This sister had quite the operation. They grow what they eat and she had almost every kind of fruit and nut you can grow in Uganda. It was really nice. That is her husband buried at the bottom of the picture.
Our next adventure was doing a Mormon Helping Hands project. This one was in Iganga and they agreed to do a government slaughter house. I think Sister Squire did well not sitting this one out in the truck. She did breathe through her mouth all morning.
This really is critical for the community. We had 5 leaders from the community come out and all were very appreciative of our coming out to paint, clean and plant some trees.
They were spreading this mixture out to dry when we drove up. I asked what it was and it is dried blood. It will be dried and then used as a high protein chicken feed.
We saw lots of animals coming to see what we are doing.
These kids came through on the water brigade to fill up their jerry cans.
Like a goat to the slaughter.
Well where did you think that cow would end up? I just didn't think we would have to fight our way around it as we were cleaning up.
A couple of the goats.
Here is the meat market just outside the slaughter house. The meat is guaranteed fresh with flies on the side!
You know you are in Africa when all the byproducts come from the building into a ditch and out into the farm land. That is why we Jik (bleach) all our produce. After that, it is wonderful!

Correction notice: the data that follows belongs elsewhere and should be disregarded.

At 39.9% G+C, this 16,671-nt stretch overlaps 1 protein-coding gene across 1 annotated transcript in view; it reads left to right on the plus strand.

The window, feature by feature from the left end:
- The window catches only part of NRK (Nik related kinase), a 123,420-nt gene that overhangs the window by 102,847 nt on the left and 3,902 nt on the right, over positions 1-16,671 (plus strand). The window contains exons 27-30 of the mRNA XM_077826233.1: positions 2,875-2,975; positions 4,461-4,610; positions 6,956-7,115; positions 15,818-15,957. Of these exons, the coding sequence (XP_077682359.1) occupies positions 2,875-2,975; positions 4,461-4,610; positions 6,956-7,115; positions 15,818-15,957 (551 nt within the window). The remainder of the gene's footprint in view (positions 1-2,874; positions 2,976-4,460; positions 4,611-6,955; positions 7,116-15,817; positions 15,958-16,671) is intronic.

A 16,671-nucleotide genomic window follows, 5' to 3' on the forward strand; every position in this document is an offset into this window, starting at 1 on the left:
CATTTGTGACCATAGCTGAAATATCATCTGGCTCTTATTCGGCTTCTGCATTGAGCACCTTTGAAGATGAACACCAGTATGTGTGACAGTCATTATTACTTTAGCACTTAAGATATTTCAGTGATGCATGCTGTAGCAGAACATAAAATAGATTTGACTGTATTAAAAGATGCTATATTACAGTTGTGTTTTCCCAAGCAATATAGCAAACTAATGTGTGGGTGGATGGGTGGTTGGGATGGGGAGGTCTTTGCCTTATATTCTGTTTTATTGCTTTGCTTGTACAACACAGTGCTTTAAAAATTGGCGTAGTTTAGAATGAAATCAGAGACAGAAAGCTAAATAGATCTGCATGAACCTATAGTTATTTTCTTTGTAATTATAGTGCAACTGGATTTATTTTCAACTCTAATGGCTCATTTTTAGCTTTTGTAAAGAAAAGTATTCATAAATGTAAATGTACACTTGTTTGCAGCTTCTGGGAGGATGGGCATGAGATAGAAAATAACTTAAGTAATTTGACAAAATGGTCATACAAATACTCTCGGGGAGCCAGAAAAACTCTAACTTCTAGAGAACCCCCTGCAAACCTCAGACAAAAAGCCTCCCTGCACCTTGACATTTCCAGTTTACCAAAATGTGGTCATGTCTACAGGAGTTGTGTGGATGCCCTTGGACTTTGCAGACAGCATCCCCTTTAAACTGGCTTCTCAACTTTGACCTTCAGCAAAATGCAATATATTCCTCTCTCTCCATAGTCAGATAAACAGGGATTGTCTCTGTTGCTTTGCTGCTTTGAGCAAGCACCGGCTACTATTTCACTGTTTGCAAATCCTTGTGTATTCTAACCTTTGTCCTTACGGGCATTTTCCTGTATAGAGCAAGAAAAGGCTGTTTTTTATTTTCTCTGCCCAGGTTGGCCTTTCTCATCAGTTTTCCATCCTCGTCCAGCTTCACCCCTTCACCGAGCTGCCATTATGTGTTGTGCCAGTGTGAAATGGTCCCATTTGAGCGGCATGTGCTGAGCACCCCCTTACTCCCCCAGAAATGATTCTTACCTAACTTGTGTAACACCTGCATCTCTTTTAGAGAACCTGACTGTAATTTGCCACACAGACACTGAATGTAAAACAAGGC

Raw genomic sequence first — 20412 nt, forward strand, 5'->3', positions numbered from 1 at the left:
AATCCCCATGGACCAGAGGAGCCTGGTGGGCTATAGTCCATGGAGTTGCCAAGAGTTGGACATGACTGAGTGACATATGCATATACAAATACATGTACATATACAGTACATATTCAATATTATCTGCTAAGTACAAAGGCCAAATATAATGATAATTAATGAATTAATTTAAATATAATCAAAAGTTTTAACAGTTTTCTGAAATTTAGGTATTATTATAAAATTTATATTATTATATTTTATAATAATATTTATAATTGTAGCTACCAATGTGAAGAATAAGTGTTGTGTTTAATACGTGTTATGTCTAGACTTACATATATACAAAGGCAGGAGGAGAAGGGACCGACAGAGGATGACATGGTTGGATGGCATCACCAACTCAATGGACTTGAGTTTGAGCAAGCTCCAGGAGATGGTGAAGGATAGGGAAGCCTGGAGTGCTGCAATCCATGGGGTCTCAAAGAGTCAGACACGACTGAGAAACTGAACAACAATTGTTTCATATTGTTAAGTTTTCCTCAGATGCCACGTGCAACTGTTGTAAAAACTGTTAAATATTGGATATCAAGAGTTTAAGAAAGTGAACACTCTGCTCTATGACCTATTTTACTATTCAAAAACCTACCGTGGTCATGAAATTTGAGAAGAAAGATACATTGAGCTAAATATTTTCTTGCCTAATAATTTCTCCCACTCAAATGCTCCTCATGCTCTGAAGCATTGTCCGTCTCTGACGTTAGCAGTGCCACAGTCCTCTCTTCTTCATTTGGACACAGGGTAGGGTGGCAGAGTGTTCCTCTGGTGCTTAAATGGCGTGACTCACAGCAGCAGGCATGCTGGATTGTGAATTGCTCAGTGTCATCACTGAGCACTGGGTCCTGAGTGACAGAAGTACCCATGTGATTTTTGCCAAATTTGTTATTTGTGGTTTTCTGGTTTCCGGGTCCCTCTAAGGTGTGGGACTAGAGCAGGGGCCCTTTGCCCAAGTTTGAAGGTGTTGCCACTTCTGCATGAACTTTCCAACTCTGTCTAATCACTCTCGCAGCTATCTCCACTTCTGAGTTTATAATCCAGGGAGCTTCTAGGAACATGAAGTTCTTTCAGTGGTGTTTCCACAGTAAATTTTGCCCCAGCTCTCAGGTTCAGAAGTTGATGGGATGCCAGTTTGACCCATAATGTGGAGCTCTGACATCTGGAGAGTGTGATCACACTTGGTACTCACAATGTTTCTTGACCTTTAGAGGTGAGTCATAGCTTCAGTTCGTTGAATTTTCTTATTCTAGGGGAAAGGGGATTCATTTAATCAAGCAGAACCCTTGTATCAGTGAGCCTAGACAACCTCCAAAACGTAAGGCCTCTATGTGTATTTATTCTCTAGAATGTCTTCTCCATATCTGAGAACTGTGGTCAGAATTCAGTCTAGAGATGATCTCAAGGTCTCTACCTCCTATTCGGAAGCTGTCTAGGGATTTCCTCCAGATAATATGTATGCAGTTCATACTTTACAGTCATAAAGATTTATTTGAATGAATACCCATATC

The inside job done.
Another part of the helping hands was to plant some trees. These will grow quickly and the shade will be a blessing to all those who come to work and shop. They had me help "commission" the tree. We have a member of Parliament, me, the local political leader, and the Iganga Branch President.
Random photo of cabbage being transported.
Our next event was a couples fireside. This is the President of the Mpumudde Branch and his wife. She is due to have their first child any day. We had a great fireside and dinner after.
Outside the sisters were building the fires and fixing the many different dishes.
These sisters are really hard working.
The final meal, greens, cabbage, matoke, Irish potatoes, rice, chicken, and goat.
You save on cleanup because you don't have silverware. Just dig in!
We travel one hour and forty minutes from Jinja to Busia, by the Kenyan border, to church. Today was a great day. They were scheduled to have eight baptisms but a couple that was scheduled to be married yesterday and baptized today were not married, so no baptism. They had six today and each one is wonderful.
I interrupt this blog to let you know of my latest obsession. These are small shoestring potatoes that have become my very best friend. They never stick around very long so I don't know if we really have a future. I get a side order to go along with whatever else I am eating.
Sister Squire does miss the snow a little bit. Today she had me take her over to these flowering trees that look like snowfall and tried to do a snow angel. It was damp and they did not respond in a reasonable fashion. When the blossoms fall the leaves come back on.
See, I am not the only poser!
The dogs and puppies have plenty to eat when you have a dump nearby.